For far too long the language and rhetoric of international trade agreements has been depressingly mercantilist. If one country agrees to reduce its protectionist measures it is talked of as a "concession" and a "sell-out", whilst politicians and diplomats who dogmatically cling onto their ridiculous trade policies are saluted and commended for defending their country's interests. Even the most basic understanding of economics would be enough to realise why such talk is not only fallacious but hugely damaging.
Trade, as Adam Smith so famously pointed out, is a non-zero sum game - trade is not a fight for a finite, fixed supply of wealth where one country's gain is another's loss, but a wealth creating process, that
allows us to benefit from the resources, skills and specialisation of other countries. International trade benefits both trading parties, leading to better allocation of resources and so lower prices and higher
incomes. That one country wishes to "protect" its borders from the benefits of trade is no reason for us to deprive ourselves of these benefits. The fact that one country chooses to throw rocks into its harbour is no reason to throw rocks into ours.
It is thus very reassuring to hear David Cameron talk of unilateral reduction and elimination of trade barriers, particularly in developed
nations. The only engine to sustained growth in human welfare is embracing free markets.The most successful developing countries have been those that have traded their way out of poverty. Not only is it economic madness to deprive ourselves of the benefits of free trade, it is immoral to protect ourselves from goods from developing nations, as this only keeps these nations in poverty. First-world tariff and subsidy reduction would do more than any aid package ever could to reduce third-world poverty.
We are not going to pretend that eliminating western protectionism will be a magic bullet. To start with, many of the highest trading barriers are actually between developing nations and many third world nations continue to pursue infant-industry protectionism, both of which only hinder the growth of these impoverished nations. Too often poverty campaigners simply choose to ignore the protectionism of developing nations, in fact in a depressing number of cases they argue in favour of its continuation as it flatters their ideological commitment to the neo-Marxist school of dependency theory, and so ignore the fact that such protectionism is often just as damaging (if not more so) than developed world protectionism. In fact, the Conservative Party's policy review - headed up by Peter Lilley - proposes some interesting steps to provide incentives to encourage developing nations to reduce their protectionism, such as providing compensation for lost tariff revenue. This again is to be welcomed.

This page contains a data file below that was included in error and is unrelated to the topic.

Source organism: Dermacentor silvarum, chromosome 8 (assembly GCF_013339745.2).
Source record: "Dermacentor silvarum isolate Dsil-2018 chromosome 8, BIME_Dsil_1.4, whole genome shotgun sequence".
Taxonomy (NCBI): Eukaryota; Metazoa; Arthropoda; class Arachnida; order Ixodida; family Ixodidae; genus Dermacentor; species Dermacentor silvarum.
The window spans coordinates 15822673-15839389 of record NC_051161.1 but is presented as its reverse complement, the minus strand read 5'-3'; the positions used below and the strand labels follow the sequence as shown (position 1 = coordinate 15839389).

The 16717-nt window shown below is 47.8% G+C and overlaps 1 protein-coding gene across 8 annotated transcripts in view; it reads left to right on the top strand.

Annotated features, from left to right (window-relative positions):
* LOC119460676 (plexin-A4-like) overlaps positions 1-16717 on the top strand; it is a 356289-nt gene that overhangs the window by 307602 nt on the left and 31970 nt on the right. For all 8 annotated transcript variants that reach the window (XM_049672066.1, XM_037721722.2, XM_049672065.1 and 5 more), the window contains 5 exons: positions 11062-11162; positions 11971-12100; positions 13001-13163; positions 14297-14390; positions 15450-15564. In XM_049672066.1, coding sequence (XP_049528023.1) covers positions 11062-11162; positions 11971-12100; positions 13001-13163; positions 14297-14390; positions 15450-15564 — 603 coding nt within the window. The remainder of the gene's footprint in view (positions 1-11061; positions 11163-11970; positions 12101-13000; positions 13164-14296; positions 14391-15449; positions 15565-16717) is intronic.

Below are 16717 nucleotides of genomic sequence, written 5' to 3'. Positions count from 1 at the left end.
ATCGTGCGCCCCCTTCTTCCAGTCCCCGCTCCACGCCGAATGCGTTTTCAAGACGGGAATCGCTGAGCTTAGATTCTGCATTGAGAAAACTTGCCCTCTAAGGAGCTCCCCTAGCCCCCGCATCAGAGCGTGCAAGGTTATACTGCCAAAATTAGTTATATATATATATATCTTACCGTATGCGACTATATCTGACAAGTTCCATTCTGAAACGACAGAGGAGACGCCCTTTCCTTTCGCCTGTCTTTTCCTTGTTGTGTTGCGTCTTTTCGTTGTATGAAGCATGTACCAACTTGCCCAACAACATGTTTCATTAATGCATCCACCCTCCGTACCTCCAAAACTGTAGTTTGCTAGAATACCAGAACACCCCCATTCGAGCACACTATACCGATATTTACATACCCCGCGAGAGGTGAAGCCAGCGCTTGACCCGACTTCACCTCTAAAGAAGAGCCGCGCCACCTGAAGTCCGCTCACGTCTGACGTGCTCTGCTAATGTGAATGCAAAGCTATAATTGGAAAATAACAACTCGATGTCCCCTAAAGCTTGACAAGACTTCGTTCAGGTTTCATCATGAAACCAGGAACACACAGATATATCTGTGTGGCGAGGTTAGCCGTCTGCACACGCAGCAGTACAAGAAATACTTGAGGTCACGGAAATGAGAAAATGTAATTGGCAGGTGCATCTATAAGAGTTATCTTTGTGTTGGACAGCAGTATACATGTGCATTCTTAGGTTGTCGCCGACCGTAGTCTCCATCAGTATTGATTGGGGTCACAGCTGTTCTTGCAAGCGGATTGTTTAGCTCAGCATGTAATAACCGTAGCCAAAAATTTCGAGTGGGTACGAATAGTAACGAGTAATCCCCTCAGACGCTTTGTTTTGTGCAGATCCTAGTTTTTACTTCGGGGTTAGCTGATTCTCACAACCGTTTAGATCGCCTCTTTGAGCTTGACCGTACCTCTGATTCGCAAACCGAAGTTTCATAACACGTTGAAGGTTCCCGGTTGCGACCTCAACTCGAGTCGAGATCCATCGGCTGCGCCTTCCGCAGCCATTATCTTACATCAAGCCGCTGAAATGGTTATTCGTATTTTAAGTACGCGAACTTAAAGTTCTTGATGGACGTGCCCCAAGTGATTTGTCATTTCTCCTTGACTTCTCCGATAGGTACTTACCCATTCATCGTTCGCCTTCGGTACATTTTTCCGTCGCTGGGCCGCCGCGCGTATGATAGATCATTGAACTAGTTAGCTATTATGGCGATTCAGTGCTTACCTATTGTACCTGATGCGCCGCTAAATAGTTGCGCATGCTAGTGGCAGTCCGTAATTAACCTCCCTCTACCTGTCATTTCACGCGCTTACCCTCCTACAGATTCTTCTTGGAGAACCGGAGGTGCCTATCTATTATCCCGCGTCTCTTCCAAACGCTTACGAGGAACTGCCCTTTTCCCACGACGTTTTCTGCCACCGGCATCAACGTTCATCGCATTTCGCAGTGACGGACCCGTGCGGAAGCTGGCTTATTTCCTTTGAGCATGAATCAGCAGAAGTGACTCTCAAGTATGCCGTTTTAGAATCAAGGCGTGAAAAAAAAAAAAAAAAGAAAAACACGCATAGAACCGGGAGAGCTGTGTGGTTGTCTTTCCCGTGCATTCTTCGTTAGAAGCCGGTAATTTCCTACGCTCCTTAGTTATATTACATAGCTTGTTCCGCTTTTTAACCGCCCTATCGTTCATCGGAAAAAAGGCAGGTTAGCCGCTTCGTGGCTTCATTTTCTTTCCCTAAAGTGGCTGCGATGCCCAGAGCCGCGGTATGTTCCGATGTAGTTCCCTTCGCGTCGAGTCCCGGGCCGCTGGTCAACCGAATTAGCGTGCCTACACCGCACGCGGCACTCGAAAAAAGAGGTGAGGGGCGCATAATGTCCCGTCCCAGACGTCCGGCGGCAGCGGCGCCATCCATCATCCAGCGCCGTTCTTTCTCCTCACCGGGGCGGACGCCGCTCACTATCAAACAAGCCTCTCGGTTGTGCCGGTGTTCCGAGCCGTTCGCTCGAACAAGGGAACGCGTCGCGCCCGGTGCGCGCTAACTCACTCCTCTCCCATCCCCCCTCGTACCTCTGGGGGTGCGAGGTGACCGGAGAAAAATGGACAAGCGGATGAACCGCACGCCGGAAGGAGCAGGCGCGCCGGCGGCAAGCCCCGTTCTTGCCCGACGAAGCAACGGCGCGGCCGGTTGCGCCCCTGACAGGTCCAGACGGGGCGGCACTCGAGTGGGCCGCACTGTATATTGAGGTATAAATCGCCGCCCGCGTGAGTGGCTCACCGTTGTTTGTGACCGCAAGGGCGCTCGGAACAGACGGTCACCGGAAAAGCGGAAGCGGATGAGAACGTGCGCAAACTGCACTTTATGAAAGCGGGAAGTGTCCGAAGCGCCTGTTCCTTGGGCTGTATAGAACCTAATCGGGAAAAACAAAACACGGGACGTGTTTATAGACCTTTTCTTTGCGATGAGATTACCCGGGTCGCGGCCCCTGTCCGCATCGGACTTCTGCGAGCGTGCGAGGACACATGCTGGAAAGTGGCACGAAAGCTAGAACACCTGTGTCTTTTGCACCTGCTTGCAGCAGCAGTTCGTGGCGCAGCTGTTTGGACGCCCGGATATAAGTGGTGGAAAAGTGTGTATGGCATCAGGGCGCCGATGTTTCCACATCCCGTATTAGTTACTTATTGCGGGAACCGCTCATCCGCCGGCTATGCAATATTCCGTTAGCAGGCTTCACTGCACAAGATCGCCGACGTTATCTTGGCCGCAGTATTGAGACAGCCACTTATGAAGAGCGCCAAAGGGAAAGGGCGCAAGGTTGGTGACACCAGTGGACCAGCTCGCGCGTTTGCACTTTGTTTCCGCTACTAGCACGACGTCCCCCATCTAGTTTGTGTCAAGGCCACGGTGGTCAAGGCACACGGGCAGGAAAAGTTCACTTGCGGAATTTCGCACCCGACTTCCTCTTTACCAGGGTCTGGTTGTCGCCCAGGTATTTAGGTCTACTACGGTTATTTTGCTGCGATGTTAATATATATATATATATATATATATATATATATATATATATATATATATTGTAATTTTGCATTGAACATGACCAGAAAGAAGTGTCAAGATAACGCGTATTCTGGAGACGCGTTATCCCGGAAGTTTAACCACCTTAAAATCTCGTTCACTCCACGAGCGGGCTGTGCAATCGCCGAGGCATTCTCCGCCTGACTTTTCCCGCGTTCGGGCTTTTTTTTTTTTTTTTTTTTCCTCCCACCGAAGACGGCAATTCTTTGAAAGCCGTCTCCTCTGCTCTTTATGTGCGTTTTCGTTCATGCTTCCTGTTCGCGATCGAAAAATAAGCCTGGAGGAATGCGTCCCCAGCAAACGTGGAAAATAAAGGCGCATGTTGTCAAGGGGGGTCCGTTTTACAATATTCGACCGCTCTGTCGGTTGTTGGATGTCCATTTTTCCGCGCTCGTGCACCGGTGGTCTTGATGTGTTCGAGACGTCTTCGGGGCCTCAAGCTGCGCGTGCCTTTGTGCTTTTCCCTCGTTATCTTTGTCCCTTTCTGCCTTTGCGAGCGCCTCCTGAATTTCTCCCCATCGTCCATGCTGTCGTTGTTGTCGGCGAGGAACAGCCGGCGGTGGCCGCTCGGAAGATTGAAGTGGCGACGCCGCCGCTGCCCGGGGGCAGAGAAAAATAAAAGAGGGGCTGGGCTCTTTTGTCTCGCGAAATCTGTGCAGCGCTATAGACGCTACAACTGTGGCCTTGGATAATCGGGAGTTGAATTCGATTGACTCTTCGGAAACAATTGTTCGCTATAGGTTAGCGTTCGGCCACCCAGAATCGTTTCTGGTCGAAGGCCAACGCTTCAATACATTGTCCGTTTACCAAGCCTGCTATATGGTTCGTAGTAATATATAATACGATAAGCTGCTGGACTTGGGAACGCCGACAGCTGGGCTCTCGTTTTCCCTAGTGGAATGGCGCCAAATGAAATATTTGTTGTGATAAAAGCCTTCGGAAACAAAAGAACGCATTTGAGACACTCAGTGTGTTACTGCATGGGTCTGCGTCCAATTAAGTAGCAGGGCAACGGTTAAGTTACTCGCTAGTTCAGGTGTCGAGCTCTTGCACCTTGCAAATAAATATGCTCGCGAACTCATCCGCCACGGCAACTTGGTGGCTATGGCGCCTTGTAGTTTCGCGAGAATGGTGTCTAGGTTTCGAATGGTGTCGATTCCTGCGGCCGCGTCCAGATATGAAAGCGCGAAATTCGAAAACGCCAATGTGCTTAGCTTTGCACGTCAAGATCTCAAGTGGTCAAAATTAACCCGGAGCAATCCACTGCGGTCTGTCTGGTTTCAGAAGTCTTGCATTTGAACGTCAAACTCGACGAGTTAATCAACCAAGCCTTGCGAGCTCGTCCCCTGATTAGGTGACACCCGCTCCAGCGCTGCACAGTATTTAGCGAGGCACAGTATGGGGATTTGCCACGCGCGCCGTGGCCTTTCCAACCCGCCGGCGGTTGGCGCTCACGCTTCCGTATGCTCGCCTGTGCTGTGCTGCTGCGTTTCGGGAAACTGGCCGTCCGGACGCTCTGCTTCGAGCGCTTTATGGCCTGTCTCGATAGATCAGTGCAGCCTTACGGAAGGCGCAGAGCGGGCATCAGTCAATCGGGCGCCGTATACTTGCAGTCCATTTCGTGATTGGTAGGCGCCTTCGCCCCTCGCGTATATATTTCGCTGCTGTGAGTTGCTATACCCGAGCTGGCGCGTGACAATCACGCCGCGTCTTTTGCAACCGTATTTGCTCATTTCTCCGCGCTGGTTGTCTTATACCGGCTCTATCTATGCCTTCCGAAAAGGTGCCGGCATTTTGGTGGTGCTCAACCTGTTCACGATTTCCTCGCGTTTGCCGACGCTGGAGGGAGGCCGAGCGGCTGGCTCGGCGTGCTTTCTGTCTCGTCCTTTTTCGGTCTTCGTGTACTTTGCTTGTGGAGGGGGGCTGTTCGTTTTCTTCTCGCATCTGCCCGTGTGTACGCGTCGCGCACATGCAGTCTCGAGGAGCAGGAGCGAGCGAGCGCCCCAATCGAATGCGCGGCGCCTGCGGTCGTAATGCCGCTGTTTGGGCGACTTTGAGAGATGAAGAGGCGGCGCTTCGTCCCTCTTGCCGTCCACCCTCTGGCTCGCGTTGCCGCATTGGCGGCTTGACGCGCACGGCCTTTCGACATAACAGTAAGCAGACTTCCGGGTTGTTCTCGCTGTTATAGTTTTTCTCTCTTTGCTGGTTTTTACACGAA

Our fear is that many of these rigorous and noble ideas will simply be impossible to implement within the framework of the European Union, as our hands are tied by French farmers and Italian clothes makers and any new trade agreement would have to be a collective one endorsed by the EU Commission and every other member, which, as we previously noted, has been making plenty of protectionist noises of late.
Speaking to a half-empty Rwandan Parliament yesterday, Mr Cameron said: "Forget the endless, torturous negotiation about getting something in return [for dropping tariff barriers] ... Just do it. We can afford it, Africa needs it and we will all benefit from it." A refreshingly clear and principled statement. Unfortunately, given that British politicians in our puppet Parliament no longer control trade policy (unlike elected members in America, Australia, China, India, Brazil or Russia), it is difficult to know how such a speech can ever be translated into action, short of EU negotiation to take these powers back.